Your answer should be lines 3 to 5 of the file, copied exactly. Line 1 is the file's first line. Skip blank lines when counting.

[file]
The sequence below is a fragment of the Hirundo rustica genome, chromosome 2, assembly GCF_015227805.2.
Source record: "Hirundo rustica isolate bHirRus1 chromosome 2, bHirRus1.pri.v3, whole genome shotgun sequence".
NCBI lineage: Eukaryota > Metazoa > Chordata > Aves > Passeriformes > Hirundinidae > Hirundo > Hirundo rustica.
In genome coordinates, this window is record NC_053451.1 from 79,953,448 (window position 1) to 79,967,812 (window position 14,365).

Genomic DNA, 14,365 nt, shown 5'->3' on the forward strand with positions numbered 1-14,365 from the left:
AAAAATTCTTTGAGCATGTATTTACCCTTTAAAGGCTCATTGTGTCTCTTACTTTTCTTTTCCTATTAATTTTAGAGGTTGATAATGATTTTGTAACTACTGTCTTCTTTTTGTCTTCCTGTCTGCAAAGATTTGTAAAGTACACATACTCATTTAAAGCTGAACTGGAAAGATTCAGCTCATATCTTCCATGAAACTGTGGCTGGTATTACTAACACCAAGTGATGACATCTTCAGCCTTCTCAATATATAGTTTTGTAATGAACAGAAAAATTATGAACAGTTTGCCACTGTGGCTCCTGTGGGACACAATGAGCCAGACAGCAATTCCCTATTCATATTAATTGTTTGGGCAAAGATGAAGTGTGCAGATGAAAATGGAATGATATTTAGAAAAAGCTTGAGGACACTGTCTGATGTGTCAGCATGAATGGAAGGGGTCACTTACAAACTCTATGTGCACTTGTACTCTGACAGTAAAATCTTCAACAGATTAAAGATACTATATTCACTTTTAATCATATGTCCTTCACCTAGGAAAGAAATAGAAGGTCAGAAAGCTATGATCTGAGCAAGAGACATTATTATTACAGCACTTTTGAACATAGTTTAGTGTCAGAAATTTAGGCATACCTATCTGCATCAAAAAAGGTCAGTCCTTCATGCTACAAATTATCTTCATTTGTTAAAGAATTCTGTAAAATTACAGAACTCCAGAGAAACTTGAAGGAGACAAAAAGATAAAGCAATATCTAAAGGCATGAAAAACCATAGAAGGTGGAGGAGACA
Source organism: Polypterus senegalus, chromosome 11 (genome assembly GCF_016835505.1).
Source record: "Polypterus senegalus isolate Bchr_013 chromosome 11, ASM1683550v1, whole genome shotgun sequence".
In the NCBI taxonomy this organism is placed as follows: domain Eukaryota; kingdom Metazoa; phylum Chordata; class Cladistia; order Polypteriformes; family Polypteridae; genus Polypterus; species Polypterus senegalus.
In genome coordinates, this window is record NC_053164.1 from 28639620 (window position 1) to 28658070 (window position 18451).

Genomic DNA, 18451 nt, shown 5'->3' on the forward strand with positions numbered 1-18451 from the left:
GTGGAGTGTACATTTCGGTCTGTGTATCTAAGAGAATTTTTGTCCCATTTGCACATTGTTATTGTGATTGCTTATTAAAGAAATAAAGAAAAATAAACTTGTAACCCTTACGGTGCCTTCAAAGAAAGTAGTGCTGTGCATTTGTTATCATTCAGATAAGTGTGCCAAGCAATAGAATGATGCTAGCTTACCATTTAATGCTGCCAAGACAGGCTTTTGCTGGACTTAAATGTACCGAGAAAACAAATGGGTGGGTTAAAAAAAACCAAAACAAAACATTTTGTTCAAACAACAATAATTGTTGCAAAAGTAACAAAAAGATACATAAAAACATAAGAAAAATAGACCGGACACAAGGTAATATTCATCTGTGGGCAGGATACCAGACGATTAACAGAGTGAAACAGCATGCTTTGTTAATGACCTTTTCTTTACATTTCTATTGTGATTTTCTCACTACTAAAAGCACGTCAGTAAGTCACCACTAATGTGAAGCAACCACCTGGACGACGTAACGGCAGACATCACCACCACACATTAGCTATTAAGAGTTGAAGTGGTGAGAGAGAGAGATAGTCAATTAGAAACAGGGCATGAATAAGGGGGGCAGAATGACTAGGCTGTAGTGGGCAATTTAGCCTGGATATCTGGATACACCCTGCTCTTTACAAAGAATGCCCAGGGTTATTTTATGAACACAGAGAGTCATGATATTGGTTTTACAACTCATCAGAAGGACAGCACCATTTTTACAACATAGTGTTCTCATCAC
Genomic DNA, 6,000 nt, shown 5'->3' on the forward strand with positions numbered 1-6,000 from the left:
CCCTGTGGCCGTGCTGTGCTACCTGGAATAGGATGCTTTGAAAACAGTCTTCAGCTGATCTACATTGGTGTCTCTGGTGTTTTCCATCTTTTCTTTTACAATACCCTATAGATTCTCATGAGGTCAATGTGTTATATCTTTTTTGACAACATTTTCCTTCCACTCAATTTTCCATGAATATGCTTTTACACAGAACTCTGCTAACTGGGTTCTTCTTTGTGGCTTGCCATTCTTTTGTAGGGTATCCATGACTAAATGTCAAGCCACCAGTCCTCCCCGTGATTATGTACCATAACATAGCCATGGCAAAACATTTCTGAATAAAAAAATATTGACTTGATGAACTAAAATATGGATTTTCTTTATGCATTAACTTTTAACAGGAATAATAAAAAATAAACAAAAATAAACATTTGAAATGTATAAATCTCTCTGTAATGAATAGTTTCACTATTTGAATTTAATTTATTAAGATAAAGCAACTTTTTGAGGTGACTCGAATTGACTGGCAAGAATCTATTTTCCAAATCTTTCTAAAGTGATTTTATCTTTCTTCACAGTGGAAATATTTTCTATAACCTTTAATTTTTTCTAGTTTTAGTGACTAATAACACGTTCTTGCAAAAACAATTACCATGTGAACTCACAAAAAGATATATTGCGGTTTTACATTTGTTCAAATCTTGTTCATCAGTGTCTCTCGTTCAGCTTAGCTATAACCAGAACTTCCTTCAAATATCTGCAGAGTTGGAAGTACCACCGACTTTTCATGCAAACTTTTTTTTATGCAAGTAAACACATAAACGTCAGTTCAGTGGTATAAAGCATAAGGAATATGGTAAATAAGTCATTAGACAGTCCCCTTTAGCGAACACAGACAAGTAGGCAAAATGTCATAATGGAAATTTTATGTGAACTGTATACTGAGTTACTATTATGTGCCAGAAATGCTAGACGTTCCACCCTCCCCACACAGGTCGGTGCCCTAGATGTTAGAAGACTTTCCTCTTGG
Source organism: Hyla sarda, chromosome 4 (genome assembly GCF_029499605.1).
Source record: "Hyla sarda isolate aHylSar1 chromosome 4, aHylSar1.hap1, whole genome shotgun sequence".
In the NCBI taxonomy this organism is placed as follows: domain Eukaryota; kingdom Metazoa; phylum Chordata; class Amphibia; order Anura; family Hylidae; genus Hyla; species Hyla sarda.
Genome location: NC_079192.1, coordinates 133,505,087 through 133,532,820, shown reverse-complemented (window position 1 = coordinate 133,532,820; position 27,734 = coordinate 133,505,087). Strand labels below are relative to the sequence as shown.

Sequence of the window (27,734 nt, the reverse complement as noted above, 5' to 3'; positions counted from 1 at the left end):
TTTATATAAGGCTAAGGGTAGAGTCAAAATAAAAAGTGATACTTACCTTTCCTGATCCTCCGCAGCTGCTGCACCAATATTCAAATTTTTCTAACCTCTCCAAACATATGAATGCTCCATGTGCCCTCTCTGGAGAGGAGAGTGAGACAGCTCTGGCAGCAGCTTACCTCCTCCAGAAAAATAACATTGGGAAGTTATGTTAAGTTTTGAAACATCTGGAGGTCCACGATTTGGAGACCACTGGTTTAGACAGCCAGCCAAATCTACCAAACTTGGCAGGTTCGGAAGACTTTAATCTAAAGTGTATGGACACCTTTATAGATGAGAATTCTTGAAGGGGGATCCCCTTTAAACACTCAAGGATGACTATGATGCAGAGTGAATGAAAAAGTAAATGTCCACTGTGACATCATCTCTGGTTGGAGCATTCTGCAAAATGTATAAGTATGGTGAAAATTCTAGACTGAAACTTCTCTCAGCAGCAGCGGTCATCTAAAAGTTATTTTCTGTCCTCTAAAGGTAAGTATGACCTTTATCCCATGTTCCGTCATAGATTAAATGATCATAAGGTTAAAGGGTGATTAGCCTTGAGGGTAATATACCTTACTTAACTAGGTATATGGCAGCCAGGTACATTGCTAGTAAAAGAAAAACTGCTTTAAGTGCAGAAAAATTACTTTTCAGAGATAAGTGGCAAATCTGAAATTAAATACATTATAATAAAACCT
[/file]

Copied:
NCBI lineage: Eukaryota > Metazoa > Chordata > Aves > Passeriformes > Hirundinidae > Hirundo > Hirundo rustica.
In genome coordinates, this window is record NC_053451.1 from 79,953,448 (window position 1) to 79,967,812 (window position 14,365).

Genomic DNA, 14,365 nt, shown 5'->3' on the forward strand with positions numbered 1-14,365 from the left: